Gothic Music

The real Gothic music is the music of the Gothic era. The Gothic era lasted from 1066 to 1453, beginning with the Battle of Hastings, and ending with the end of the Hundred Years' War. It was characterized by a change in architectural styles (development of the pointed arch and flying buttress), the development of stained glass, and manuscript illumination.

12th Century

12th century music consisted of plainchant (Gregorian chant) and early polyphony. St Martial de Limoges and Paris were the two main centers in which the development of polyphony progressed.

School of Notre Dame:

Leoninus (1163-1190), was responsible for the Magnus liber organi, the 'Big Book of Organi'. An organum is composed of a tenor chant in even rhythm, enlivened by quicker figures in the upper voices. There may be from three to seven voices, only two of which are required to harmonize with each other at any given time. His work includes:

  • Viderunt omnes
  • Alleluya Pascha nostrum

Perotinus (1160-1240) was a French composer of sacred music, the most highly acclaimed musical figure of the High Gothic period. His work includes:

  • Viderunt omnes (many titles duplicate each other, as the text was generally taken from bible psalms)
  • Sederunt principes

Some English songs of the period include:

Hildegard von Bingen (1098-1179) was a German mystic who wrote ecclesiastic monophonic music in Latin. Her work includes:

  • O vos felices radices
  • O ignis spiritus

Troubadours (Provence) and trouvères (Northern France) were wandering minstrels. Their musical style characterized the late 12th century.

King Richard I Coeur-de-Lion (1157-1199), best known as a Crusader, was the son of Eleanor d'Aquitaine. From her, he learned to write poetry and compose music. An example of his work is Ja nuns hons pris, which can be heard at

The Carmina Burana are a collection of songs found in Benediktbeuren, Germany. Orff drew the inspiration for his masterpiece Carmina Burana from this collection. The songs include:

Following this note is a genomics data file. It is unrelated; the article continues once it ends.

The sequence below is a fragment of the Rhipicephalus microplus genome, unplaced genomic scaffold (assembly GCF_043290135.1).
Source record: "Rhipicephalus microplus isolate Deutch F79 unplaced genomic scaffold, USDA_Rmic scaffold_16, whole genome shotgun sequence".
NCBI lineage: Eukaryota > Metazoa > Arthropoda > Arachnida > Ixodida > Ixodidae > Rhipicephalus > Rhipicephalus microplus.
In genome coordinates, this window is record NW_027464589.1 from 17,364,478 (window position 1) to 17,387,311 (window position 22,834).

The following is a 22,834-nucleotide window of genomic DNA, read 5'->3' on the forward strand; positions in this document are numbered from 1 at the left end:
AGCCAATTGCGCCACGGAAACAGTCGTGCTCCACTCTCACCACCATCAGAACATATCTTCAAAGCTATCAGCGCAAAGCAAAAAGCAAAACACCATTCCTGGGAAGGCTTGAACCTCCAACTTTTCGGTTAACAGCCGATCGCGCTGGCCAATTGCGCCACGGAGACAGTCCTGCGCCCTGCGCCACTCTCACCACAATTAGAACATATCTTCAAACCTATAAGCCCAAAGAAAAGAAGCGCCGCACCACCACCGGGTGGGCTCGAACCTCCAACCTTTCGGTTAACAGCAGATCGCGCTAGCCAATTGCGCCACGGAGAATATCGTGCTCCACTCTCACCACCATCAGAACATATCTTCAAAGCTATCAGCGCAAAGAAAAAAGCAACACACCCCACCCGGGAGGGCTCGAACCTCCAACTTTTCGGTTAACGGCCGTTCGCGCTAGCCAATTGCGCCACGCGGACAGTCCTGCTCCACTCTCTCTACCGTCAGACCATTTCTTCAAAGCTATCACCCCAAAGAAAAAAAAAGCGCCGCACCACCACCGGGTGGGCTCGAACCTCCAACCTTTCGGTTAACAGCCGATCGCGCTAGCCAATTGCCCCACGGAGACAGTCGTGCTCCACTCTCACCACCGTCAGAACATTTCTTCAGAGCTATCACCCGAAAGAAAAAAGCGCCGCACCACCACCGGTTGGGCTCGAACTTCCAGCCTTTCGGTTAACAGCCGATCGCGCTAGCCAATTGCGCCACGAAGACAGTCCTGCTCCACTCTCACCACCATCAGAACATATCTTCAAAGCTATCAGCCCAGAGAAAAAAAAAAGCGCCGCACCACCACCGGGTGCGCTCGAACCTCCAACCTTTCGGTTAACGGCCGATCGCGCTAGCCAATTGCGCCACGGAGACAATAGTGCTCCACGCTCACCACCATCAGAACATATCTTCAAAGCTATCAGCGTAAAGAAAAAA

• Bacche, bene venies
  • Virent prata hiemata
  • Nonem a sollempnibus
  • Alte clamat Epicurus / Nu lebe ich
  • Vite perdite II
  • Vacillantis trutine
  • In taberna quando sumus
  • Iste mundus
  • Axe Phebus aureo
  • Dulce solum natalis patrie
  • Procurans odium
  • Vite perdite I
  • Sic mea fata canendo
  • Ich was ein chint so wolgeran
  • Deduc Syon, uberrimas
  • Ecce torpet probitas
  • In terra summus rex
  • Fas et nefas ambulant
  • Flete flenda
  • Homo qui vigeas

13th Century

The main innovation of the 13th century was the introduction of motets. Examples of motets (some of my favorites) include:

  • Alle, psallite cum luya
  • In mari miserie
  • On parole de batre
  • Dominator Domine

    Petrus de Cruce (1270-1300) The "Petronian" motet is named for him and consists of three voices. The bottom voice (tenor) is based on a plainchant sung in long notes, the middle voice (duplum) moves in subdivisions of the tenor, and the upper voice (triplum) moves in further subdivisions of the tempus. Some of his work includes:

    14th Century

    Scholar-composer Phillipe de Vitry (1291-1361) sparked the musical direction, the ars subtilior, whose most important example is Le Roman de Fauvel. His work includes:

    • Impudenter circumivi

    Other examples of 14th century motets include:

    Guillaume de Machaut (1300-1377) combined the classically inspired forms of the monophonic repertory of the trouvères with the flowing counterpoint of sacred music. His body of work includes:

    • La Messe de Notre Dame
    • Ce qui soustient moi
    • Christe, qui lux es
    • Dame, de qui toute ma joie

    The later 14th century was a period during which the French style dominated secular composition throughout Europe. The Chantilly Codex was apparently compiled shortly before 1400. The primary locations at which this music was written were the courts of the Antipope in Avignon and of Foix, both in southern France.

    If you are interested in hearing some of this amazing music, I highly recommend Music of the Gothic Era with the Early Music Consort of London led by David Munrow DG Archiv Codex 453 185

    I originally, when it came time to enter college, wanted to major in Medieval Music. Indiana University in Bloomington, IN used to have an Early Music major - unfortunately, they closed the program before I could enter it. So now I'm in nursing school.. weird the way things work...

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